How to catch a chicken

Dear studious reader,

Our daughter came home from middle school the other day with an assignment — to write a five-paragraph essay explaining how to do something. Her dad and I had fun joking about the possible topics she could choose. How to Pester Your Baby Sister. How to Coerce Your Parents into Another I-Tunes Purchase. How to Avoid Washing the Dishes. As you can imagine, she was not amused by our suggestions.

It was only after her evening chores that she was inspired to write her essay. Again, Sam and I offered up amusing takes on the topic, but she said she would just tell it straight — that it didn’t need any embellishments. I think she was right.

So, in unedited copy, here is Grace Ivey’s essay:

How to Catch a Chicken

Knowing how to catch a chicken is a very important skill to master. Whether a chicken has escaped the henhouse, or you need to capture one for dinner, it’s good to have a plan. The basic three steps are getting prepared, cornering the chicken, and grabbing the chicken.

First, get ready by putting on protective clothing. Wear either a long-sleeve shirt or a coat to protect your arms, and a pair of thick gloves. Then, make sure you are wearing long pants, in case the chicken attacks.

Next, find a specific corner you want to chase the chicken into. Once you’ve found a corner, find a route to scare the bird directly into it. Then, make sure all other escape routes, besides to the corner, are blocked. After that, get behind the chicken and herd it into the designated area. Block the way out of the corner with your body.

Finally, hold out your hands and quickly grab the chicken so that you’re holding down its flapping wings. Make sure the head is faced away from you, so it can’t peck you. Then, you can carry it and move it anywhere you want.

After you go to the hassle of all this, it pays off.  Whether your mother makes warm chicken noodle soup or you just put the chicken back where it should be, this task always ends with a feeling of satisfaction … and exhaustion.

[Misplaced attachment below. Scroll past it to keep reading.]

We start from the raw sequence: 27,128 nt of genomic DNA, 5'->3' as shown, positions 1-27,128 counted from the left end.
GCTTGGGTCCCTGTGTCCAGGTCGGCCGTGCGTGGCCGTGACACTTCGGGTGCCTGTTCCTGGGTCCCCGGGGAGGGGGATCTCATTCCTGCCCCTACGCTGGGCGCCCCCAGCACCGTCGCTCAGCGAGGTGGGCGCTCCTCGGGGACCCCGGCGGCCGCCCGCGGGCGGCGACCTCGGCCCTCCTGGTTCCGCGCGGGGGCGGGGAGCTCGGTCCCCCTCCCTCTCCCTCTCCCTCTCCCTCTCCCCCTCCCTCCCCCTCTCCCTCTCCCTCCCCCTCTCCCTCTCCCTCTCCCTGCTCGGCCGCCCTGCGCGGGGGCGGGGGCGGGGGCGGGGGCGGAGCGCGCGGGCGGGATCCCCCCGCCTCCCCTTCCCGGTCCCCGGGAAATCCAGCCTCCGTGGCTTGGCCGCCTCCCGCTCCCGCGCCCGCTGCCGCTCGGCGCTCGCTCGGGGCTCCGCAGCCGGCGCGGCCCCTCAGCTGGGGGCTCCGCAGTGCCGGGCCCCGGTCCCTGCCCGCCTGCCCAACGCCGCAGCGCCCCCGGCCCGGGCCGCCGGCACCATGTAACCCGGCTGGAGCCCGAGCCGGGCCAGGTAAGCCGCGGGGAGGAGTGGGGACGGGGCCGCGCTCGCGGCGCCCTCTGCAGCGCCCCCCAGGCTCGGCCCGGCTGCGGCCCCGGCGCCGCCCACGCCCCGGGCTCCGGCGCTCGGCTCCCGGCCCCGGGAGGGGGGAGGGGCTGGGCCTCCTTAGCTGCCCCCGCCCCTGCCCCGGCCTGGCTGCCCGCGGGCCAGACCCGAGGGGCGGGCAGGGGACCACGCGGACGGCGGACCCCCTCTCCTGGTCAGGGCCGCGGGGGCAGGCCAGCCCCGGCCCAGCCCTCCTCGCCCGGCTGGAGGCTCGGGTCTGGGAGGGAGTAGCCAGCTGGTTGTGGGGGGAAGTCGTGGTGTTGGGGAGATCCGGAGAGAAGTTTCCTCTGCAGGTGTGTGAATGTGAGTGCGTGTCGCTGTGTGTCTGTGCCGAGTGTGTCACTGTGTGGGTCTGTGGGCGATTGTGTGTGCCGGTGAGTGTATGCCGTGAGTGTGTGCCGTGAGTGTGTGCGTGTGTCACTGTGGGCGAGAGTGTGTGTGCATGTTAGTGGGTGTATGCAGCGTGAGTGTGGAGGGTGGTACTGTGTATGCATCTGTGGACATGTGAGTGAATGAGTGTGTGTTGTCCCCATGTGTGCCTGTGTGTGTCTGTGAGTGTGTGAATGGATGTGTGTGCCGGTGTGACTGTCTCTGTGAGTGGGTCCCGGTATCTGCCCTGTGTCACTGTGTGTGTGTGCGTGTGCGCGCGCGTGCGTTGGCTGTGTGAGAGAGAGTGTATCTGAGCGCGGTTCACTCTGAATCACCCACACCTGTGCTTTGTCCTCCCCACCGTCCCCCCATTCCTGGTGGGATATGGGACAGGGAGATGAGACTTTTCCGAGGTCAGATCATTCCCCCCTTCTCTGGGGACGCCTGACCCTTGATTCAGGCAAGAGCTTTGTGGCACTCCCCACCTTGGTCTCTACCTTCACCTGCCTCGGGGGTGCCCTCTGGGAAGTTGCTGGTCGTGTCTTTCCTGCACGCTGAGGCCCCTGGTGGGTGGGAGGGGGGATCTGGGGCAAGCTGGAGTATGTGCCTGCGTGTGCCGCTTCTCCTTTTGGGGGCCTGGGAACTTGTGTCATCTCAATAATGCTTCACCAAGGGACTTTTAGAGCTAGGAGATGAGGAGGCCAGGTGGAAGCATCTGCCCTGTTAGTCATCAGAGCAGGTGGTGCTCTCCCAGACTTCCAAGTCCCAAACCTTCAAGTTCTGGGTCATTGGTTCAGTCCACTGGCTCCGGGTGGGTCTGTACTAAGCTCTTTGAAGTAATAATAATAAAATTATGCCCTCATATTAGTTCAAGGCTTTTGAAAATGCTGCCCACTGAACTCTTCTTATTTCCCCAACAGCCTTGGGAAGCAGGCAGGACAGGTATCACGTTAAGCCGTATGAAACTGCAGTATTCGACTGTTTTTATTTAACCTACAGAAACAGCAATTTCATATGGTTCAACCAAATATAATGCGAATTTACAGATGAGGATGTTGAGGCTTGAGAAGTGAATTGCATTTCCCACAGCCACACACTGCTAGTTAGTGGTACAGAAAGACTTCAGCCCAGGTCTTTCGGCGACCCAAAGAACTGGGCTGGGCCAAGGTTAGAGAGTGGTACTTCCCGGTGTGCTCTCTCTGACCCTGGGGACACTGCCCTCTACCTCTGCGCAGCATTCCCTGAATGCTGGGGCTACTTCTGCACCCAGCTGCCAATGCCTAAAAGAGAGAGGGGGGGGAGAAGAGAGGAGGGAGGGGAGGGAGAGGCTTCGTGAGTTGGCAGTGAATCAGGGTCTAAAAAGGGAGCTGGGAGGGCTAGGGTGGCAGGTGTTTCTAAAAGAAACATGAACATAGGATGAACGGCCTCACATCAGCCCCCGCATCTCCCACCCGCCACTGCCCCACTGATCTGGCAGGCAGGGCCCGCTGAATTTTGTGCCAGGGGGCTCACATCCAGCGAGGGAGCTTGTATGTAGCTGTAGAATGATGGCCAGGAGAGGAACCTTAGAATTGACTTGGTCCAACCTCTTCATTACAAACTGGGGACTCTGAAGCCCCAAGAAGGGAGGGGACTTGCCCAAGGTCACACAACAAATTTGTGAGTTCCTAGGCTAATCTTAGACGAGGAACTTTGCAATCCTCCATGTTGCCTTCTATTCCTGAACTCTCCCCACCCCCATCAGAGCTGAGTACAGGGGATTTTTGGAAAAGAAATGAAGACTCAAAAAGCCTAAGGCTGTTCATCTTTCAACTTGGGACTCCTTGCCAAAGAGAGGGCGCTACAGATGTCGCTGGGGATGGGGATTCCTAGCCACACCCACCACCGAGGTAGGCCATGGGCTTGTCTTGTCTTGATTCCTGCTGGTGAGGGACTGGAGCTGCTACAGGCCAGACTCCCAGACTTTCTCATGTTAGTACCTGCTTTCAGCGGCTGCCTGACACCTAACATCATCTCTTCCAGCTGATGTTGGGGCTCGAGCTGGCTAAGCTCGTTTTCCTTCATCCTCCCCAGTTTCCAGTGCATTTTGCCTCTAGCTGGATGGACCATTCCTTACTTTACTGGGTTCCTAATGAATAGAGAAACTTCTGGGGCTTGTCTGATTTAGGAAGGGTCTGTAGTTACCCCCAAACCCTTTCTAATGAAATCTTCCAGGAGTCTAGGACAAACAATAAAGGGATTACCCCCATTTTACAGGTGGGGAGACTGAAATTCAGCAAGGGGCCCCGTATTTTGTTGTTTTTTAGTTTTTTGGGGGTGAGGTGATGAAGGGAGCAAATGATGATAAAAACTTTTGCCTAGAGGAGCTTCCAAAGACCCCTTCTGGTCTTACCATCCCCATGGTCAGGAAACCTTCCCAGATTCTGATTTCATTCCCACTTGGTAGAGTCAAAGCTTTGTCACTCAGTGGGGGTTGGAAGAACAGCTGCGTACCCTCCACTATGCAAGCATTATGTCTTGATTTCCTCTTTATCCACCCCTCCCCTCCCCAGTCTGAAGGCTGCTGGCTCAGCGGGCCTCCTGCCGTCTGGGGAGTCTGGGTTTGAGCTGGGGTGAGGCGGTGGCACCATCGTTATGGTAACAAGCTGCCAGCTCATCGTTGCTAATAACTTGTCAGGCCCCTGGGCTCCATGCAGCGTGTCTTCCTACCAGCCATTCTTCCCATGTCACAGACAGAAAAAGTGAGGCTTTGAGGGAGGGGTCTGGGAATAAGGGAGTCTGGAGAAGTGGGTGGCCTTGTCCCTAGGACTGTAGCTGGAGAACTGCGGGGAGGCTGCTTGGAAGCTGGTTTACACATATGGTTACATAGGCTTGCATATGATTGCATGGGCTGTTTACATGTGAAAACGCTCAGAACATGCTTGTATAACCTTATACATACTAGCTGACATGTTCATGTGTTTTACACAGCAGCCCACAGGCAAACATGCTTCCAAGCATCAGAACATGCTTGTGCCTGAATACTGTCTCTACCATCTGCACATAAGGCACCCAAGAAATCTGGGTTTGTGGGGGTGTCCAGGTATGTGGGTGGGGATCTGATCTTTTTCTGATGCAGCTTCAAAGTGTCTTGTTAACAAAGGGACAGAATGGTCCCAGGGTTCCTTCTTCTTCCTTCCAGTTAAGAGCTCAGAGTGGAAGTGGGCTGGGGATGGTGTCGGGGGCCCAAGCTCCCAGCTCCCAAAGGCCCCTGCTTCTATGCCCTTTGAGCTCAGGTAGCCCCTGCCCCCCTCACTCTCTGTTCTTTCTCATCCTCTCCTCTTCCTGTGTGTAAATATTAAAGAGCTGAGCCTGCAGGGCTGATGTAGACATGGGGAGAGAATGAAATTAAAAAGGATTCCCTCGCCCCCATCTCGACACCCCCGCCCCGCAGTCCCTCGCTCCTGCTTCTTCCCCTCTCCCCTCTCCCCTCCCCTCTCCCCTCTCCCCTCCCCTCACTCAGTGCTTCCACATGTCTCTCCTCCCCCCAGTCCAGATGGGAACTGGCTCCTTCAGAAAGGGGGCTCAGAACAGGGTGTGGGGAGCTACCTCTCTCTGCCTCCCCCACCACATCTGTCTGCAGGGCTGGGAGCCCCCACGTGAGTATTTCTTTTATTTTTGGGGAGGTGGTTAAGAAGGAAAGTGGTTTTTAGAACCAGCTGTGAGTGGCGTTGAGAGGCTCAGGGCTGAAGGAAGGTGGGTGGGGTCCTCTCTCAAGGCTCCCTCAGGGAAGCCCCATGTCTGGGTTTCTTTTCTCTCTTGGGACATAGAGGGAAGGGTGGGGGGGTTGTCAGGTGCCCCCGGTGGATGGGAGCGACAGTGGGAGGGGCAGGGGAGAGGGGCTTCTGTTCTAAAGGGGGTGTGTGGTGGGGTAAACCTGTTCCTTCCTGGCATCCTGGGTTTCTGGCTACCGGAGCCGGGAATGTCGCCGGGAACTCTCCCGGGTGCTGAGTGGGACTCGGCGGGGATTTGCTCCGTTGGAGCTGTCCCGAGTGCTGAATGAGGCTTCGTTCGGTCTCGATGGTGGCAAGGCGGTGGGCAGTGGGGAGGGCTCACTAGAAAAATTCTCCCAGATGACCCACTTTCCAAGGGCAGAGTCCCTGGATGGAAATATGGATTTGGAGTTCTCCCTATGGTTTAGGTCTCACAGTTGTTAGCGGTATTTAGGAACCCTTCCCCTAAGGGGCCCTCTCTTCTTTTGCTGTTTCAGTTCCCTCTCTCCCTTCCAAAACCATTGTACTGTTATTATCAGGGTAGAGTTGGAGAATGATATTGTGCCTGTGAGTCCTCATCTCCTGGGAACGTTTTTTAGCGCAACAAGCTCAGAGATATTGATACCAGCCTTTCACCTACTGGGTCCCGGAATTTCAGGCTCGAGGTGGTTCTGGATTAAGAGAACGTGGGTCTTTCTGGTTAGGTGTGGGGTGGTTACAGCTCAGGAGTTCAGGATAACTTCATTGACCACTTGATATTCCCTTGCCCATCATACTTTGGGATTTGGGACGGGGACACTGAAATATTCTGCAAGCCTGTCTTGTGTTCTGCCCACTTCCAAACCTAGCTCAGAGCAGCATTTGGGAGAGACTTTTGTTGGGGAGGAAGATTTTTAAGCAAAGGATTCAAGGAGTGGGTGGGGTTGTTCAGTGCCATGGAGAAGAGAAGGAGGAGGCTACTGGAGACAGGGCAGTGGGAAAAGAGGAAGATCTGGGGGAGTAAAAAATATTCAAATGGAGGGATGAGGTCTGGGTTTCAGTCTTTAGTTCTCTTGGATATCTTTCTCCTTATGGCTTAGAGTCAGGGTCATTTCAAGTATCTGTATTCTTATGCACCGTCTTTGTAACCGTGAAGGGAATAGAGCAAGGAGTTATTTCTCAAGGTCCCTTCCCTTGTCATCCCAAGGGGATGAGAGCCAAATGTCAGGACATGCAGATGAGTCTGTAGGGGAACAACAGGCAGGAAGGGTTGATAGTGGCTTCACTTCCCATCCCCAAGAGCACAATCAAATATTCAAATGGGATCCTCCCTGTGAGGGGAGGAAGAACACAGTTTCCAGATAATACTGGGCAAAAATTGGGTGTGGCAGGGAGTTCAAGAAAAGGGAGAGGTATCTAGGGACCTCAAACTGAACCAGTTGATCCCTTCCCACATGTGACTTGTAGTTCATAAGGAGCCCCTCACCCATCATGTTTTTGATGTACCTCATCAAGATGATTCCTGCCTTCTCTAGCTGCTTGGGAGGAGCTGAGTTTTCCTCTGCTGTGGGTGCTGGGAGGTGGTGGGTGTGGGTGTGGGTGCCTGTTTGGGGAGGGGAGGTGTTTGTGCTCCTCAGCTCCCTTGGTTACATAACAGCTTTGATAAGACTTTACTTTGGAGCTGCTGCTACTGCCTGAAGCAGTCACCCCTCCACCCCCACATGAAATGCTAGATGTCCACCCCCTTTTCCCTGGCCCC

P.S. I reprinted this essay with Grace’s permission, with the understanding that I inform readers that it was written under the duress of her language arts class, in case someone should mistakenly think she did this for fun.


  • Well done, Grace. Clean writing and to the point. I’m not familiar with raising chickens, so I learned something from your essay.

  • Mr. Baer says:

    Good job Grace on the sporting way to catch a chicken. I for one prefer a long handled salmon dip net or there’s your Father’s method!

  • Cynthia Herrin says:
  • Sue Mathis says:

    Good job Grace! We had ducks, (Honkers, Quackers, Toot and Mr. Big), not chickens, but catching them is pretty much the same. I avoided catching the ducks because Honkers, (she was the biggest) for some reason didn’t like me. Every time I entered the duck house, whether it was to feed them or collect eggs or put an escaped duck back, she would run after me, quacking loudly and trying to peck my legs. Needless to say, I avoided any chore that had to do with entering that duck house!!!

  • Sally Coulter says:

    I absolutely love it and please tell Grace that chicken raising has become quite an art here in the city of Atlanta. My niece has 4 and a friend, who lives outside of town, has 19. The friend has a special breed that lays green eggs, which is fun for the smaller children who are reading “Green Eggs and Ham” by Dr. Seuss. When I buy eggs from her, she always makes sure I get 3 green eggs in each dozen. It seems as though Grace is taking after her mother. Both of you keep writing.

    • Eowyn Ivey says:

      Hi Sally — We have a few chickens of that breed as well. They lay such beautiful green and blue eggs that are fun to find in the nesting boxes. But I had no idea chickens were popular in Atlanta 🙂

  • Christy Thomas says:

    What a great essay!

  • Shirley Novak says:

    Is this young lady trying to tell us that she doesn’t plan to follow in her mother and grandmother’s footsteps?

  • Eowyn Ivey says:

    Thank you all for your poultry stories and kind words on Grace’s essay. I have to tell you, her deadpan approach totally cracks me up. I can’t read it without laughing. As she was writing it, I was encouraging her to make it funny, but she said it would be funny enough with just the facts. I think she was right.

  • Stella Lyn says:

    Deadpan is right- I love it! So simple…less is more! More than making me want to go catch chickens, though, it makes me want to befriend the author.